A dataset provided by the European Space Agency

Name 060483
Title The Dark Side Exposed: Hidden Neutron Stars and Black Holes in Hot sdB Binaries


DOI https://doi.org/10.5270/esa-9dkmg0o
Author European Space Agency
Description A large number of dormant black hole binaries is predicted to exist in the
Galaxy. We propose observations of a small sample of recently discovered
binaries where the optical analysis shows the presence of a compact object with
a mass exceeding 3 solar masses. Accretion from the weak wind of the stellar
companion is predicted to result in detectable X-rays, which would prove the
existence of a black hole in these systems.
Publication No observations found associated with the current proposal
Instrument EMOS1, EMOS2, EPN, OM, RGS1, RGS2
Temporal Coverage 2009-07-09T08:14:54Z/2009-07-09T20:56:51Z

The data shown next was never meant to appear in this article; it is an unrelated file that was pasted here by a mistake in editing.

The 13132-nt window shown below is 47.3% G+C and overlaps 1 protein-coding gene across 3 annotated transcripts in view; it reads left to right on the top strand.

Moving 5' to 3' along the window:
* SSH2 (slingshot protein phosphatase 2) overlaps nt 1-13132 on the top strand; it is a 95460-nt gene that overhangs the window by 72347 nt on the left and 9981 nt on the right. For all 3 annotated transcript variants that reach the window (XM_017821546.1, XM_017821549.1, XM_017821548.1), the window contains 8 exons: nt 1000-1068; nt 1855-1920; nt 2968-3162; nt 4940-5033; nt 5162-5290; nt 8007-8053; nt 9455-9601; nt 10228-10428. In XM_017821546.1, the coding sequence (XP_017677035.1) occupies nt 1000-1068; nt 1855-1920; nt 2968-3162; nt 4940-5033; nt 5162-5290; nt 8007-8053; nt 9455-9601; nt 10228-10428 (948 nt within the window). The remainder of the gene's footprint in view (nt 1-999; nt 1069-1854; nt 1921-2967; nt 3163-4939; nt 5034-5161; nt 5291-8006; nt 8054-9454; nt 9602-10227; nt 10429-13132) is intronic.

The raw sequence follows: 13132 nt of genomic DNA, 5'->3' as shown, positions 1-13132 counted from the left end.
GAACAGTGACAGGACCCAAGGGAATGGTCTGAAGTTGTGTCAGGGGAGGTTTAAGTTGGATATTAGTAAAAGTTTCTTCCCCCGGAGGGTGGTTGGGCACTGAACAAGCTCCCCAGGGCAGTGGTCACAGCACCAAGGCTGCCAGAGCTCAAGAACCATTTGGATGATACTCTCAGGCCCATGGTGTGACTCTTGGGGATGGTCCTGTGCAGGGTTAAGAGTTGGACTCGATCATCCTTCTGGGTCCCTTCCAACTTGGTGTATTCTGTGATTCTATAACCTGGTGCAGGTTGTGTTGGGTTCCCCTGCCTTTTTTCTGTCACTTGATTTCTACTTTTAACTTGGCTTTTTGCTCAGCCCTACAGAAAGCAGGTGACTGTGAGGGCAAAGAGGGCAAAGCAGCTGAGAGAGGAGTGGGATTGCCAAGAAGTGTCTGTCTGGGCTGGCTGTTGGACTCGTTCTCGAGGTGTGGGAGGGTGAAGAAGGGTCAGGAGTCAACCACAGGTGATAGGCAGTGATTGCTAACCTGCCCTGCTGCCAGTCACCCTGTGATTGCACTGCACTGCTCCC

Version 17.56_20190403_1200
Mission Description The European Space Agency's (ESA) X-ray Multi-Mirror Mission (XMM-Newton) was launched by an Ariane 504 on December 10th 1999. XMM-Newton is ESA's second cornerstone of the Horizon 2000 Science Programme. It carries 3 high throughput X-ray telescopes with an unprecedented effective area, and an optical monitor, the first flown on a X-ray observatory. The large collecting area and ability to make long uninterrupted exposures provide highly sensitive observations.
Since Earth's atmosphere blocks out all X-rays, only a telescope in space can detect and study celestial X-ray sources. The XMM-Newton mission is helping scientists to solve a number of cosmic mysteries, ranging from the enigmatic black holes to the origins of the Universe itself. Observing time on XMM-Newton is being made available to the scientific community, applying for observational periods on a competitive basis.
Creator Contact https://www.cosmos.esa.int/web/xmm-newton/xmm-newton-helpdesk
Date Published 2010-07-30T00:00:00Z
Publisher And Registrant European Space Agency
Credit Guidelines European Space Agency, 2010, The Dark Side Exposed: Hidden Neutron Stars And Black Holes In Hot Sdb Binaries, 17.56_20190403_1200, European Space Agency, https://doi.org/10.5270/esa-9dkmg0o